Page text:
The other options on the same dial are the familiar Program mode, which stands alone, plus aperture, shutter priority and manual mode - which are grouped together. Icons for all three are presented on screen so the user just tabs between them to select whichever as required and presses the 'OK' button at the centre of the rear plate command dial/scroll wheel to implement them. Aperture, to take one example, is then adjusted with a spin of said scroll wheel.
Flick the dial around one setting to scene mode and a brightly coloured array of eight options appear on screen. It's within this setting that we find Samsung's familiar zit-zapping Beauty Shot portrait mode, plus the usual night, landscape, sunset, dawn, beach and backlight settings, along with a possibly less essential text option. The scene modes might be few in number because next setting around the dial is where we find the WB850F's creative modes.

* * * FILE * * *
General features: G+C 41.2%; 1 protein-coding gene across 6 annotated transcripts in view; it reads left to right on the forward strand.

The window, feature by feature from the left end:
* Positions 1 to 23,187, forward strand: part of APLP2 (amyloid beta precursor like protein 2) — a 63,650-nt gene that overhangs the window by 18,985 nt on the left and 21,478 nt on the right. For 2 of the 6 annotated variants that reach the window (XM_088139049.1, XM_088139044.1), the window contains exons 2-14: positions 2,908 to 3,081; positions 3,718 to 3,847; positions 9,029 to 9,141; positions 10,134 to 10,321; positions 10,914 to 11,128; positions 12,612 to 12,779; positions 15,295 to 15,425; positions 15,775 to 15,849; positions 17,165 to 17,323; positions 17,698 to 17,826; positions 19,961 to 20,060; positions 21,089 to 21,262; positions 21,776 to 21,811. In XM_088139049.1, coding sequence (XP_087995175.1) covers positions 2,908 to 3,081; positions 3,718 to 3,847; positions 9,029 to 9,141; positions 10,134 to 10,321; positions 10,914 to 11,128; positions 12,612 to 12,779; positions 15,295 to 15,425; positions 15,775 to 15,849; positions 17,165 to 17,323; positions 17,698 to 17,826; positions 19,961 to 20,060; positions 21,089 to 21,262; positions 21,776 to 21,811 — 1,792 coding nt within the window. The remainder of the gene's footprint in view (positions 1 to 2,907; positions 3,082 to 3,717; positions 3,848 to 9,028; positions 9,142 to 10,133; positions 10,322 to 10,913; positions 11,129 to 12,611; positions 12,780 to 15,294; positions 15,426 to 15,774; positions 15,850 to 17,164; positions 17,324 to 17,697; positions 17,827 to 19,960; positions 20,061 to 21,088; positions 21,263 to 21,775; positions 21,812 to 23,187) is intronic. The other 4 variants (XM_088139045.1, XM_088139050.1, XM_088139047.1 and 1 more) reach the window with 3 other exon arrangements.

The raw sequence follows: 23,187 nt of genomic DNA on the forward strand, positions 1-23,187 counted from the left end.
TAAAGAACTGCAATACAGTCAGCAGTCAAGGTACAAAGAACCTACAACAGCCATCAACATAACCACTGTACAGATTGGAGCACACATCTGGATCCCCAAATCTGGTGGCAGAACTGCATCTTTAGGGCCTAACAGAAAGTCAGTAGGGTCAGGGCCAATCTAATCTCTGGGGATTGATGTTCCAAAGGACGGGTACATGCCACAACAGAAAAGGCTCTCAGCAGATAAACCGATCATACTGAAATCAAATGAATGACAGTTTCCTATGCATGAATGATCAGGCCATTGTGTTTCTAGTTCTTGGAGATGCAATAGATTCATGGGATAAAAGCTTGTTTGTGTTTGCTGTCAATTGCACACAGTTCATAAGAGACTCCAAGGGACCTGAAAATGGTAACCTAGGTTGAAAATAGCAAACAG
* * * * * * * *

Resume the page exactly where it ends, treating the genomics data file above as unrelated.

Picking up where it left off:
Presented here are the now customary self-stitching panorama option, along with a two megapixel resolution 3D photo mode (Samsung of course being one of the makers of 3D TVs), slightly tacky 'Magic Frame' (superimposing your shot on a number of mocked up backgrounds, such as a magazine cover or billboard), split-shot mode (whereby the camera will merge a series of three photos to form a single 5 megapixel image triptych), rather pointless and ugly 'Picture in Picture' mode (as it sounds, a small picture is superimposed within a larger one), the more fun Artistic Brush option which provides an end result like a hand coloured postcard, plus HDR (high dynamic range) and Creative Movie Maker options.